Perelman School of Medicine at the University of Pennsylvania

Emeritus Professor of Physiology

Department of Physiology
B307 Richards Building
3700 Hamilton Walk
Philadelphia, PA 19104-6085

Phone: (215) 898-7017
Fax: (215) 573-5851

Other Perelman School of Medicine Affiliations
Cell and Molecular Biology Graduate Program
Program in Cellular Physiology

B.A., University of Pennsylvania, 1952
M.D., University of Pennsylvania, 1956

Research Description
My laboratory is studying the physiological regulation of the properties of the contractile proteins in cardiac muscle, with particular emphasis on the role of a myosin-binding protein in the modulation of the properties of the contraction.

In addition to myosin, the thick filament contains another protein that has been identified as myosin binding protein-C (MyBP-C). There are other myosin binding proteins, but MyBP-C is present in the largest amount, comprising 1-2 % of the myofibrillar mass. It is located along stripes in the region of the A band referred to as the C zone, each stripe separated by 43 nm from the adjacent ones. With this protein present in addition to myosin, it is possible to synthesize thick filaments with central bare zones, tapered ends and periodically distributed cross bridges arranged helically around the circumference of the filaments. Without this protein, the filaments are thicker, their lengths and thicknesses are very heterogeneous, clear central bare zones are not present, and myosin cross bridges may not be clearly discernible or ordered.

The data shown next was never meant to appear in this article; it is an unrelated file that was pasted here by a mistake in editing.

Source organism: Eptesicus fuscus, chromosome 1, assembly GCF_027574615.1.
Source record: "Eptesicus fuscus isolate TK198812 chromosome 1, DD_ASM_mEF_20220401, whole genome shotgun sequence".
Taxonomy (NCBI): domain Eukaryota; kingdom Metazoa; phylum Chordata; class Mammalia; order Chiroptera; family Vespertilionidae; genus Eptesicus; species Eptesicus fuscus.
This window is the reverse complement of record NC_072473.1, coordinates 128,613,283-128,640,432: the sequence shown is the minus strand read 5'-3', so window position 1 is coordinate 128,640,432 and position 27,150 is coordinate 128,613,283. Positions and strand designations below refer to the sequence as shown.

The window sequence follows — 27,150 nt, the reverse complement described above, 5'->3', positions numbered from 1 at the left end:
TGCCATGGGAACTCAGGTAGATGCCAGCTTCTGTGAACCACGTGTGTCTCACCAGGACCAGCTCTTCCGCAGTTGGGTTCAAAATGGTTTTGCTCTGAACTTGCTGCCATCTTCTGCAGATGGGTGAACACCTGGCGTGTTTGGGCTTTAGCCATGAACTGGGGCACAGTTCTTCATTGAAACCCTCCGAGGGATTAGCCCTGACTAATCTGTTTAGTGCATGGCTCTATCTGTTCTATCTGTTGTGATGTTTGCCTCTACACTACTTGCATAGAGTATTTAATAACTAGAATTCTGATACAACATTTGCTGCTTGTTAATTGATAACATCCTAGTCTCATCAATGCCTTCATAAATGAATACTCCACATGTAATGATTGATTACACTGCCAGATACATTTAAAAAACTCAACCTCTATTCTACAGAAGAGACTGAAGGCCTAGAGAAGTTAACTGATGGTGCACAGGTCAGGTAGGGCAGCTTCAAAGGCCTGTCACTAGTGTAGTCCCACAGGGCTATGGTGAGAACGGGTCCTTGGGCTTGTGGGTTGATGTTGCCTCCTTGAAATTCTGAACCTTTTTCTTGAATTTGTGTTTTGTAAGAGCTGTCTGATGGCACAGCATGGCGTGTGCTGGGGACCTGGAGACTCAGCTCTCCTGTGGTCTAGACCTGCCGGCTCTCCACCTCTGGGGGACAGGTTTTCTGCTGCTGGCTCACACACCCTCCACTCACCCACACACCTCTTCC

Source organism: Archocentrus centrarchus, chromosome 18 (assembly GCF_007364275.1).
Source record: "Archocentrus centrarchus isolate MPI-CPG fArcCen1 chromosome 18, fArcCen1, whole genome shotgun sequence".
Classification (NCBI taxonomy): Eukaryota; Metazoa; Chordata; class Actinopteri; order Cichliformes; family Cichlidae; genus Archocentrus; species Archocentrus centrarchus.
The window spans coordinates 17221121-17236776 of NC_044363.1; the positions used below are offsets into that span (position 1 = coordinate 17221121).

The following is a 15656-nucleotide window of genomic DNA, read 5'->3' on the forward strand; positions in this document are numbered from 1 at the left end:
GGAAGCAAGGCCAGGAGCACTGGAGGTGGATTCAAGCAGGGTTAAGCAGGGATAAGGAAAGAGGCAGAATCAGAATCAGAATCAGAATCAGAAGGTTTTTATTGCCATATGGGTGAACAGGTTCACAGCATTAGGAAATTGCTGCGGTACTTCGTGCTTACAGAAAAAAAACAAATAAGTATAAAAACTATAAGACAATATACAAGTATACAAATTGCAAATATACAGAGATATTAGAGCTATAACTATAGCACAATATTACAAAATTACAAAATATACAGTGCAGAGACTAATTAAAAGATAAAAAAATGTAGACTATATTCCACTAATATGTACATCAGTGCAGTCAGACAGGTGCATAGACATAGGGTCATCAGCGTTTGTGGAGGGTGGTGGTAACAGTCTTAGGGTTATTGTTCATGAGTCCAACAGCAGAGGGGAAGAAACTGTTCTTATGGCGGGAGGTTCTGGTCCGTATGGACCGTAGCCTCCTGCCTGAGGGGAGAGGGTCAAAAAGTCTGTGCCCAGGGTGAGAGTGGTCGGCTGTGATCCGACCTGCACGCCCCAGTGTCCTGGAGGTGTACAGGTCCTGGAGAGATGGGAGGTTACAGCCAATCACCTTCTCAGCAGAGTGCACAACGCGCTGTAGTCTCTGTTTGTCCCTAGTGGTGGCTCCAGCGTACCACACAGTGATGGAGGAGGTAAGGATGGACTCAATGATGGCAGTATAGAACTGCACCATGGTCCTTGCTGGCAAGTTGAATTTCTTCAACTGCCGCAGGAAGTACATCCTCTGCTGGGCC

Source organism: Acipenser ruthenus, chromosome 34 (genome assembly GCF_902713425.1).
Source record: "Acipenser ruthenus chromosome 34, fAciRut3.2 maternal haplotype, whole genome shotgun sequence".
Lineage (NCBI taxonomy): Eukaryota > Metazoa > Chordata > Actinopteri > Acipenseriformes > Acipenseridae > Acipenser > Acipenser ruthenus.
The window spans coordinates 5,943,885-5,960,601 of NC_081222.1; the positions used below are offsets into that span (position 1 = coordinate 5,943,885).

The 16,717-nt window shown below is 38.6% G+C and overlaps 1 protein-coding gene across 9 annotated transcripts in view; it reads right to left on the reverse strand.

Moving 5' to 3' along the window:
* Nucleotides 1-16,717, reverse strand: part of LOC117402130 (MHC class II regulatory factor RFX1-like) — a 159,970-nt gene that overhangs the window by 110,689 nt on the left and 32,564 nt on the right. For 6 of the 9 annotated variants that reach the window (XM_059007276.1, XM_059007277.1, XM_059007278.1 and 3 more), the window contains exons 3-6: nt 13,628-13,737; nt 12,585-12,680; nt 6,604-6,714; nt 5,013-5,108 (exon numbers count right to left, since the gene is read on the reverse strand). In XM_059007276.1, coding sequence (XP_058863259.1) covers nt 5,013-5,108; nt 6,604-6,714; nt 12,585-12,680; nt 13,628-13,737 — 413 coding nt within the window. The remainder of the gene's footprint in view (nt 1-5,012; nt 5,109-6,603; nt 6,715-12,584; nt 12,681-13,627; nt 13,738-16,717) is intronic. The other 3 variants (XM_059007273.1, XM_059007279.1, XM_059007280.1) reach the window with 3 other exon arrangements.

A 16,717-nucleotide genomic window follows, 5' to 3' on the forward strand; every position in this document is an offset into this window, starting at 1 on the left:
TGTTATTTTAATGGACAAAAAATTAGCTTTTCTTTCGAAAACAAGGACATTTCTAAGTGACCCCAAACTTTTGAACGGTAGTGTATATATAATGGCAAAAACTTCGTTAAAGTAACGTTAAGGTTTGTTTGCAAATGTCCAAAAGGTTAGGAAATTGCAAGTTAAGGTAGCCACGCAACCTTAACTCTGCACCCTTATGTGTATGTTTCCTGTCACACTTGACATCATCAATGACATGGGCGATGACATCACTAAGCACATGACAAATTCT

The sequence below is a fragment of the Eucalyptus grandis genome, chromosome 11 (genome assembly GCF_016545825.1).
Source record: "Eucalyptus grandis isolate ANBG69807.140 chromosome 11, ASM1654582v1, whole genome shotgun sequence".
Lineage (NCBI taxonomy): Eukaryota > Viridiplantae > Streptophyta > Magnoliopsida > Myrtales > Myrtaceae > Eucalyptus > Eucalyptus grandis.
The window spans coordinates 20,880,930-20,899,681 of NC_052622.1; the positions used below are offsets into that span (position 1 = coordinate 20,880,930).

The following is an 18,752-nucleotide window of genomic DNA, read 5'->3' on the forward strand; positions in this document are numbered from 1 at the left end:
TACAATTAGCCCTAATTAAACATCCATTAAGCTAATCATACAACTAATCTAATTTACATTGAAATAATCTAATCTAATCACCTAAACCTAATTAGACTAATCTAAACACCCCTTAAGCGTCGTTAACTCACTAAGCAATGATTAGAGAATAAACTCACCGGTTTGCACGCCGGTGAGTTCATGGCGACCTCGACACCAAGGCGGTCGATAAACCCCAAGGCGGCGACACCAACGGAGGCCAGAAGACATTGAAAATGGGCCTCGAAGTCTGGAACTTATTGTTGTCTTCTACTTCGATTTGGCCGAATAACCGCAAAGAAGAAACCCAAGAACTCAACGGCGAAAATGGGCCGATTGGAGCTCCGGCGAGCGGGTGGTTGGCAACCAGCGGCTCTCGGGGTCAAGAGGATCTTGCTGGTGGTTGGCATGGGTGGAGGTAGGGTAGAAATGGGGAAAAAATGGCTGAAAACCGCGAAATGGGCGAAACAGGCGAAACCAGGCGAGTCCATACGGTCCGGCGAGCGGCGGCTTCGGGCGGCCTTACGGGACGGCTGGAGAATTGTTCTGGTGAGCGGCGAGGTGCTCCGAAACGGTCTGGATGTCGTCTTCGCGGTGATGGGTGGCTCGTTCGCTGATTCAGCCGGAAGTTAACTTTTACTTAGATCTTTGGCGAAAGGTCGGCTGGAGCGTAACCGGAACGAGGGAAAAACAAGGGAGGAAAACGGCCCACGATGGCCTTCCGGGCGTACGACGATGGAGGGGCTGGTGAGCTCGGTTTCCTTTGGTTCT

MyBP-C is present only in striated muscle, existing in 3 isoforms: two of the three isoforms are found only in skeletal muscle and the third only in the heart. Each skeletal MyBP-C contains 10 domains, consisting of 7 immunoglobulin C2 motifs and 3 fibronectin type III motifs arranged in the same order (identified as modules 1 to 10, N to C terminus). The cardiac isoform differs from the skeletal isoforms in three important ways (3): 1) cardiac MyBP-C contains an additional Ig module with 101 residues at the N terminus (module 0 or C0); 2) the 105 residue linker between the CI and C2 Ig domains (MyBP-C motif) contains 9 additional residues and 3 phosphorylation sites that are unique to the cardiac isoform; and 3) an additional 28 residues rich in proline are present in the C5 Ig domain. The skeletal isoforms are about 3 nm in diameter and 32 nm long, while the cardiac isoform is about 40-44 nm long because it contains an additional Ig domain (C0) at the N terminus and the MyBP-C motif.

MyBP-C has attracted greater attention since the demonstration that mutations in the gene produce about 40% of familial hypertrophic cardiomyopathy (FHC). Most of the mutations result in the lose of a critical binding site for myosin, but a mutation in the one region of MyBP-C can cause FHC without eliminating that site.

Completed work has already shown that phosphorylated MyBP-C stabilizes the structure of the thick filament by forming a collar around the thick filament. Interaction of the N terminus with actin promotes the formation of weak, non-force producing bonds between actin and myosin, leading to force generating, cycling cross bridges during Ca activation. Dephosphorylation of MyBP-C inhibits these functions. Current work is focused on determining the nature of the interactions of specific regions of MyBP-C that interact with actin and myosin and the way in which these interactions alter contractility. We are using small peptide sequences from MyBP-C that have been prepared by recombinant molecular biological methods to probe the function of specific regions of the whole MyBP-C molecule.


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